An Apocalyptically Thrilling Post (Alissa Grosso)

When I was younger, I had a favorite word. I suppose it would be more common to have a favorite food or a favorite music group, but I was a book-obsessed girl, that wanted nothing more than to become a hugely successful and prolific author, and I felt it was very important to have a favorite word. Naturally, that word was apocalyptically.

Why apocalyptically, you ask? I don't really know. You would think that I must have been some very dark and disturbed person to pick such a bleak sort of word as my favorite word. Why not rainbow or unicorn or something more bright and hopeful? I guess I did have a bit of a dark streak, and this was at a time when Winona Ryder was basically the teenage role model, and she was busy making movies like Beetlejuice, Heathers and Edward Scissorhands that tended to more apocalyptically cool then shiny happy rainbow cool.

Speaking of movies, I remember once reading the word apocalyptically in a short movie review in the newspaper and was so thrilled that I had to clip out the review and paste it into my journal so that I could save it forever and ever, and, in fact, it is still somewhere in storage in my attic, but I have to apologize for not taking the time to dig it out so that I could quote it verbatim. I can tell you that it was a review for a movie called Twister, no not the one with Helen Hunt and the flying cows. This was a way cooler and stranger movie with Crispin Glover and a bunch of colorful characters trapped in a house during a tornado. It's a brilliantly weird movie. You should watch it. Here's a trailer for it that I found on YouTube:

As this was in a time when the movies you saw were limited to what was playing at your local theater, was available in your local video store or happened to be aired on television, it would be years before I'd finally get to see Twister. I wasn't disappointed.

Anyway, with words it's not just what they mean but how they sound, and apocalyptically is a truly beautiful sounding word. J. R. R. Tolkien once wrote an essay titled "English and Welsh" in which he praised the phrase cellar door for how beautiful it sounded, and he wasn't the first. Apparently the phrase also appeared in a 1903 novel called Gee-Boy by Cyrus Lauron Hopper in a passage about someone who collected words for their beautiful sounds. Cellar door joining the likes of fanfare and pimpernel and Sphinx. In my humble opinion, apocalyptically sounds even better than all of those pretty words.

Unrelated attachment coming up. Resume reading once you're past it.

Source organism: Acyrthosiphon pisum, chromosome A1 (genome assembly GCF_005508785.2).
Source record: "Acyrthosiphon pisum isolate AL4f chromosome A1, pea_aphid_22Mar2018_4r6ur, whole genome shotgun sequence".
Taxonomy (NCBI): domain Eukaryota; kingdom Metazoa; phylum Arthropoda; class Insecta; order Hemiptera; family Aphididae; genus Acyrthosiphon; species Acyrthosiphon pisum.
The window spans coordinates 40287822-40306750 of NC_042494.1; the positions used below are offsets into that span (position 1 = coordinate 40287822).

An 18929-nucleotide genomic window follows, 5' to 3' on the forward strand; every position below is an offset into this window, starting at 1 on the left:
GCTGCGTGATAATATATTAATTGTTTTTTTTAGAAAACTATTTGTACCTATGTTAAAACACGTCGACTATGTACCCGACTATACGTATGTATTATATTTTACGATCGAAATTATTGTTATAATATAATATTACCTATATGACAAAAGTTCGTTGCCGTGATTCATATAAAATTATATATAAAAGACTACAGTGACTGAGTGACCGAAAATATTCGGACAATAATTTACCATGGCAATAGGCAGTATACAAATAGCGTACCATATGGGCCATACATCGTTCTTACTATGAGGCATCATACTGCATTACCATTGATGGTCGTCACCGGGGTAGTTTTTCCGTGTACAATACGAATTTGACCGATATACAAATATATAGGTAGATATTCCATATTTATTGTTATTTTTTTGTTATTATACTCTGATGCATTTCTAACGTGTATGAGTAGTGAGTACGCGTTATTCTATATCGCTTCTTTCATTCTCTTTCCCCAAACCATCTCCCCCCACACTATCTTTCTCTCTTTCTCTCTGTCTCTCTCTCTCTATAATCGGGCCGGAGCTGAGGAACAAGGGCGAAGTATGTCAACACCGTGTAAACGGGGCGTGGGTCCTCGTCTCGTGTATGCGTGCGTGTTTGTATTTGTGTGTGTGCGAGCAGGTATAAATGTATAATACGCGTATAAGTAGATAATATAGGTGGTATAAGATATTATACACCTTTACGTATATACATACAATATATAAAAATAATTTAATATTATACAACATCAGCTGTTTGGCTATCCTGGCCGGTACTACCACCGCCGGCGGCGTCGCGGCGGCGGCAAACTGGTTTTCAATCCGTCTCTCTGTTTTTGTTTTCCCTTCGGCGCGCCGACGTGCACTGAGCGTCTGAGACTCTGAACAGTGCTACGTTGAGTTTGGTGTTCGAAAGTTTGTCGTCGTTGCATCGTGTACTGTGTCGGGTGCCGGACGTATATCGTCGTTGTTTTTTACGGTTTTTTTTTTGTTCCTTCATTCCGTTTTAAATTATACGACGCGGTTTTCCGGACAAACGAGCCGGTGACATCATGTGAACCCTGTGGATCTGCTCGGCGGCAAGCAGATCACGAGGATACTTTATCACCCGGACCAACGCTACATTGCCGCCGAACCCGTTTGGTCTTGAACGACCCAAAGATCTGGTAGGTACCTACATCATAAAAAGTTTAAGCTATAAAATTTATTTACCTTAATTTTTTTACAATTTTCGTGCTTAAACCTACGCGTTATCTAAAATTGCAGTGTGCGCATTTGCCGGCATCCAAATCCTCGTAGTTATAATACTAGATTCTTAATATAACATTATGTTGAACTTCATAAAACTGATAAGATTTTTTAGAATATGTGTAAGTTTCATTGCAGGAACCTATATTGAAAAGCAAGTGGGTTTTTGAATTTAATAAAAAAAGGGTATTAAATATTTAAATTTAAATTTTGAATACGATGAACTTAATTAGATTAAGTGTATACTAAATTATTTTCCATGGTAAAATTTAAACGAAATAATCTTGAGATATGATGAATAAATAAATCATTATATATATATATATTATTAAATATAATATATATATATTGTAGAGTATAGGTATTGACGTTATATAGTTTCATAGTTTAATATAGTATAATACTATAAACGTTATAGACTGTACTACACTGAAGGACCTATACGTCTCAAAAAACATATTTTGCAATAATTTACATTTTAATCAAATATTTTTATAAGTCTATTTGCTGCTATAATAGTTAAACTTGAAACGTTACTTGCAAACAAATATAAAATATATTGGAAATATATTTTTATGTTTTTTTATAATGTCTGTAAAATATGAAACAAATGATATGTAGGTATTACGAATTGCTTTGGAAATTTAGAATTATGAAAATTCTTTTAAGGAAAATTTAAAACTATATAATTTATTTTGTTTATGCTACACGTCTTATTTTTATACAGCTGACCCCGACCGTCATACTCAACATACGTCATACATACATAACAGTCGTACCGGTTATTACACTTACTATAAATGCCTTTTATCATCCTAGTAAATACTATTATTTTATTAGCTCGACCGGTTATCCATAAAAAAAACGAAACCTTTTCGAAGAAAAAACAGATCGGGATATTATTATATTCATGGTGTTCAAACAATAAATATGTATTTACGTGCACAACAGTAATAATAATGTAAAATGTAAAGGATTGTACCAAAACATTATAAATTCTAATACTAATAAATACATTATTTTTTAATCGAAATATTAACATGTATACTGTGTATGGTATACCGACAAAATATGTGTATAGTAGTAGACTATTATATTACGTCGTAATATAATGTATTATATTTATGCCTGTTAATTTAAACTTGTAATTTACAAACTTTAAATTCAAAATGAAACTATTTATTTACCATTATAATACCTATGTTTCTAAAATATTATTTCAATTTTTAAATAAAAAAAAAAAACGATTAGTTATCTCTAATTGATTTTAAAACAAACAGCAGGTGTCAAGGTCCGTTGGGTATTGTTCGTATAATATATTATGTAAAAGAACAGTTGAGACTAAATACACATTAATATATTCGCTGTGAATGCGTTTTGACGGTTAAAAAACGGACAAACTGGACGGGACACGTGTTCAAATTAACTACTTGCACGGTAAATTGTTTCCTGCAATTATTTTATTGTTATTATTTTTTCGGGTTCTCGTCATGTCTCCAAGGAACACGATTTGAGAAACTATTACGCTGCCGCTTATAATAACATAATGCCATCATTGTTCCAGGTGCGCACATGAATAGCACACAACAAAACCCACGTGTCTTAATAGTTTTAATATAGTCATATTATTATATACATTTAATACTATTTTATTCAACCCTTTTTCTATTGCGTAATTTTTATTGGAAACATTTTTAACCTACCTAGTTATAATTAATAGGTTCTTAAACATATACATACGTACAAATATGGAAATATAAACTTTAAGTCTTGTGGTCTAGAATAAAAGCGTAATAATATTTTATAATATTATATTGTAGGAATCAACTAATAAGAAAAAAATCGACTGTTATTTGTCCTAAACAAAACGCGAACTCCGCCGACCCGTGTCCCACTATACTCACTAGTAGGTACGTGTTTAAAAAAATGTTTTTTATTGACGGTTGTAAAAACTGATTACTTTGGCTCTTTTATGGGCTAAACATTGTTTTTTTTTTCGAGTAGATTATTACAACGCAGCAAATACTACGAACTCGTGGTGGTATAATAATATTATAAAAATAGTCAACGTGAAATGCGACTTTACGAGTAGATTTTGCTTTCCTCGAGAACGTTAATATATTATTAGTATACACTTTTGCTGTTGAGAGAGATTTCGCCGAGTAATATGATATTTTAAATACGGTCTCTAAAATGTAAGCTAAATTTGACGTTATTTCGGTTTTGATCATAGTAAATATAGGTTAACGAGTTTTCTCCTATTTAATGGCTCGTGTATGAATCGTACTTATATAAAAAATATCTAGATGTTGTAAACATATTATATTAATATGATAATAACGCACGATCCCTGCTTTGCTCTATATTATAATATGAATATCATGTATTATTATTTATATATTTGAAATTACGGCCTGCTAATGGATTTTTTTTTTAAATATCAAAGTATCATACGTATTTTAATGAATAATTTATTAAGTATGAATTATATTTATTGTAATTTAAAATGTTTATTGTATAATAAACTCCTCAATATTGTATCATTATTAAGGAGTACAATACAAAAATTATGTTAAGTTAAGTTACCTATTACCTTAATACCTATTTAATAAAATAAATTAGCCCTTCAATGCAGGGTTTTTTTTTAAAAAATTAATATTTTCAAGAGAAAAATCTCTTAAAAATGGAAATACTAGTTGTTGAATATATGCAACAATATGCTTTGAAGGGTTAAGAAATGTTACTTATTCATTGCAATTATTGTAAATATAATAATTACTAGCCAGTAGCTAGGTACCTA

It was always my assumption that I would write the sorts of books where I would make use of the word apocalyptically on a regular basis. Then somewhere after I had abandoned 20 or so unfinished novels and completed a couple of more brutally (see what I did there!) awful ones, I read a book by one of my literary heroes. In Stephen King's On Writing there's a part where he rails against the use of adverbs, and it made me think back to my one-time favorite word.

I had yet to write a book that required the use of the word apocalyptically, and now that the great master told me that it was a bad word that would make my writing amateurish and clunky, I might have to avoid it altogether. I'll admit, this made me a little sad. I still had fond feelings for good old apocalyptically, and I felt bad abandoning it.

The truth is, I still haven't written something where I found a use for my favorite word. It does not fit well in to many sentences. I apologize for the misleading title of this post, but I needed to shoehorn apocalyptically in there one way or another. That said, I still have a whole lot of books I want to write, and one of these days, despite Stephen King's command, I'm positive I'm going to get my favorite word into print.

Alissa Grosso has written three young adult novels that don't use the word apocalyptically even once. You can find out more about them and her at


  1. I know how you can get "apocalyptically" in a book--put it in a character's mouth! I can already envision a character who would describe a meal as, "That was apocalyptically bad," can't you?

    I have long thought about words that sound more beautiful than what they describe. "Rubella" is one of those for me. Also, I think "Veranda" sounds more like a great name than another word for porch or patio.

  2. I'm of the mind that any word is a good word if used well, including the much-maligned adverb. I suspect Stephen King agrees, since his books sure have plenty of them. (Or maybe he's in the "Do as I say, not as I do" camp!)

    In any case, Jennifer is spot on. Let you characters do the work of bringing this beautiful word into your books!

  3. I can't WAIT to read this word in one of your books!


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